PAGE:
The Great Appalachian Odyssey of 2015 filled a shelf full of adventure tales for Don and me this April. Each day was like opening a brand-new book and not knowing what to expect. One day in Nashville, six days in Great Smoky Mountains National Park, four days on the Blue Ridge Parkway. Shenandoah National Park played the role of bookends. We visited there on the drive down, and again on the drive back, spending two half days each time. The two visits could not have been more different.
Shenandoah National Park is a long narrow park along the spine of the Blue Ridge Mountains in western Virginia. The highlight of the park is Skyline Drive, which runs the length of the Park along that spine, 105 miles from Front Royal to Rockfish, where it meets the northern terminus of the Blue Ridge Parkway. The road is a narrow two-lane byway that winds and twists along the edge of the mountains. There are numerous scenic overlooks along the road from which to see the Shenandoah Valley and Massanutten Mountain on one side and the rolling hills of the Piedmont on the other. 500 miles of hiking trails criss-cross the Park, leading to waterfalls, peaks and grand views.
Don, Robb and I had planned a visit the previous Thanksgiving, but were thwarted by a heavy snowfall. So Don and I were getting a second chance.
On the first day of our two-week trip, we arrived at the northern entrance of Shenandoah after nearly 7 hours on the road. Here’s the obligatory sign photo! Which was followed by the obligatory visitor’s center stop, in this case the visitor’s center and gift shop at Dickey Ridge.
I was looking forward to driving the two-lane Skyline Drive after all those hours on the highway. Be careful what you wish for. Not long after leaving Dickey Ridge we stopped at an overlook – I think it was Signal Knob – where I took my first photo from Shenandoah National Pak, with the Shenandoah Valley and River below. Clouds hung over the mountains beyond. We tried in vain to spot Signal Knob on the northern tip of Massanutten.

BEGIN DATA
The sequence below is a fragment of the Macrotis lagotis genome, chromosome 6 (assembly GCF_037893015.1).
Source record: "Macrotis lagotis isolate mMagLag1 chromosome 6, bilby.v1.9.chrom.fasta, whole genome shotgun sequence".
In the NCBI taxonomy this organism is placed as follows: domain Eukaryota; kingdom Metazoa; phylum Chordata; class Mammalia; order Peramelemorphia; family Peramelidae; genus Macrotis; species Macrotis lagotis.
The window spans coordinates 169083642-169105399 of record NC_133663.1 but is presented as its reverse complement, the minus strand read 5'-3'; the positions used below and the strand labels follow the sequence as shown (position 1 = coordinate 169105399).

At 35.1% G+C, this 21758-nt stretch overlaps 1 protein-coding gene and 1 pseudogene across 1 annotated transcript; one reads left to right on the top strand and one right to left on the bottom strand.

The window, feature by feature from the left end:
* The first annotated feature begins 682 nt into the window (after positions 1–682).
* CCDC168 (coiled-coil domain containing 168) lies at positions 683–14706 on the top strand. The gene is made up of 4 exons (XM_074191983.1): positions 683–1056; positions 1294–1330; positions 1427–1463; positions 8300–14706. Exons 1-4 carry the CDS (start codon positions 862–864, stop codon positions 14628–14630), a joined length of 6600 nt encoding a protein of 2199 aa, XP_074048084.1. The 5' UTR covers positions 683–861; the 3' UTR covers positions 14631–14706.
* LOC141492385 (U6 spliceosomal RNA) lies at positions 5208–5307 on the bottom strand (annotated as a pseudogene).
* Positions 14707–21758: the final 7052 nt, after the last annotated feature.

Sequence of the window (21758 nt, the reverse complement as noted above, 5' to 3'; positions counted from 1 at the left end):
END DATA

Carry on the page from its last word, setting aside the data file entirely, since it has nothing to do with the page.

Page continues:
The fog quickly grew so thick it swallowed the mountains, river, valley and even the trees and shrubs just beyond the roadside. It threatened to swallow my car as well. We saw no more of Shenandoah National Park that day.
What followed was 25 miles of the most difficult driving I’ve ever experienced. We made the decision to push south to the Thornton Gap entrance, hoping the fog would lift. We couldn’t see beyond the side of the road, even the rock overhangs; much of the time I couldn’t see the left side of the road. I could see ahead of me for maybe twenty feet. I drove the with my hazard blinkers on, following the yellow lines on the road and using my GPS to anticipate the frequent twisty curves. At one point a band of bicyclists materialized out of the clouds too close for comfort. By the time we left the Park and descended out of the fog into Luray I was exhausted.
Too exhausted to sleep that night. Not surprisingly, I wasn’t feeling well the next day, so Don declared a one-day layover in Luray to rest and recuperate. After a morning of me moping about, he found a cure for my malaise by suggesting we try Shenandoah again. We entered at Thornton Gap and immediately ran into our old friend the fog at the entrance station. Don insisted we push south for a bit, and this time I’m glad he did. The gloom began to lift, my mood with it, and we pulled into an overlook.
Above the clouds the sun was coming out. And suddenly it got warm! We enjoyed a close-up view of a groundhog, and posed for the only picture of both of us taken on the trip, Don trying to hide in the shadow of his hat.
Our destination for the day was Skyland Resort. It has a lodge with a gift shop and two restaurants, and we were eager for a late lunch. While there, the clouds rolled back in. It wasn’t long before we were driving through the fog again on the way back to town, but by now I was an old hand. Driving through the Mary’s Rock Tunnel was dicey, though.